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Updated Tuesday, November 27, 2012 at 04:46 PM

Gay-marriage Q&A

By Lornet Turnbull
Seattle Times staff reporter

With the state's same-sex-marriage law about to go into effect, gay couples are raising a number of questions — some straightforward, others more complicated.

Here are some:

Question: We got married in New York earlier this year. Can we still marry in Washington state?

Answer: This is one of the most common inquires, with perhaps one of the most ambiguous answers.

The law does not explicitly say whether couples who are already married can or cannot marry one another again.

As it already does under its domestic-partnership law, Washington will recognize all gay marriages — those from other states, the District of Columbia, Canada and other countries — so there's no real need for already married gay couples to marry one another again.

In some counties, marriage-license application forms ask if a couple is already married and counties won't grant a license if the answer is yes. King County's form does not ask that, but county officials and legal experts are discouraging married couples from marrying again.

Q: We're in a domestic partnership from Washington state and would like to marry. What steps do we need to take?

A: The process for dissolving a domestic partnership is similar to ending a marriage, costing about the same as a divorce. It's only necessary if you and your domestic partner want to split up.

If you want to remain together, you can marry now or wait until June 30, 2014, when the state will convert the partnership to a marriage.

Q: What if we do nothing?

A: You will find yourselves married as of that date, whether you want to be or not.

Q: I got married in Massachusetts in 2005 but am now with somebody else. Can we get married?

A: No. The new law prohibits you from marrying one person if you are already married to, or are still in a valid domestic partnership or civil union with another living person. You will need to get a divorce or dissolution before you can marry.

Q: We relocated here from New Jersey and are in a civil union. What should we do?

A: The state will recognize civil unions and domestic partnerships from elsewhere — but not indefinitely. You will have a year to convert your union to a marriage or the state will no longer recognize it.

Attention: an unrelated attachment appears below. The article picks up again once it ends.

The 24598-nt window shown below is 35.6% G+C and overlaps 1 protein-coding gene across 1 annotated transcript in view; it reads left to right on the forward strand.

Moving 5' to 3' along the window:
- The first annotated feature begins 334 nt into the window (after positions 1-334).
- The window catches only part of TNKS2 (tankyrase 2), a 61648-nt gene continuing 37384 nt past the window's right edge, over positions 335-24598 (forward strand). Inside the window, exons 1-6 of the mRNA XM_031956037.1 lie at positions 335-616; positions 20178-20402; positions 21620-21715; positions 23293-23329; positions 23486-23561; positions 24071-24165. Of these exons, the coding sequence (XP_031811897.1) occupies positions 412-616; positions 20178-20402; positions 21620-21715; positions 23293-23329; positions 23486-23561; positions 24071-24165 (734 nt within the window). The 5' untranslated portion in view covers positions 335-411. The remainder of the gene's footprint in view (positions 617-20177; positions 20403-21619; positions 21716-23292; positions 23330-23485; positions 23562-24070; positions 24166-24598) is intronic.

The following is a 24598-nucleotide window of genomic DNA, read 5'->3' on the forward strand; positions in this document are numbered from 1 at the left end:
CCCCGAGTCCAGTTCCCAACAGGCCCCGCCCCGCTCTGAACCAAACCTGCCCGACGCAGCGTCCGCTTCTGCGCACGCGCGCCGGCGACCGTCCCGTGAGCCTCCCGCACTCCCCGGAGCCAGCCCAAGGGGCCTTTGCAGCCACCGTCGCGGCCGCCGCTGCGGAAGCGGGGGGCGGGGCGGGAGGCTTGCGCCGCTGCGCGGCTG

Q: We live in Idaho, where same-sex marriage is banned, and so plan to marry in Washington. Are there legal implications we should know about?

A: Your marriage won't be recognized in your home state, meaning you will not be eligible for any of the legal benefits of marriage, such as property and inheritance rights.

If you later decide to divorce, you wouldn't be able to do that at home but rather would have to establish residency in Washington or another state that recognizes same-sex marriage.

When it comes to divorce — gay or straight — most states require at least one spouse to be a resident for at least six months before the couple can divorce there. Washington doesn't specify a length of residency, only that one spouse needs to be living in the state.

Such requirements are especially relevant for gay couples who live in states like yours that don't recognize their out-of-state marriage and therefore won't grant them a divorce. It's not an issue for straight couples because any state will recognize their marriage and also will grant them a divorce.

Q: I'm 65, straight and, to avoid losing my spousal pension benefits, entered into a domestic partnership a few years ago instead of marrying. Will I be able to stay in that partnership?

A: Yes. After June 30, 2014, domestic partnerships in the state will be maintained only for senior couples — those in which at least one person is 62 years old — whether they are gay or straight. Domestic partnership will end for younger gay couples.

Q: My partner is a foreign national here on a work visa. If we marry, would I be able to petition for her to get permanent legal status to stay in this country?

A: No. The federal government, which controls the nation's immigration laws, doesn't recognize same-sex marriages. That means married gay couples are denied most federal benefits, which range from Social Security and military benefits to some kinds of health-insurance benefits.


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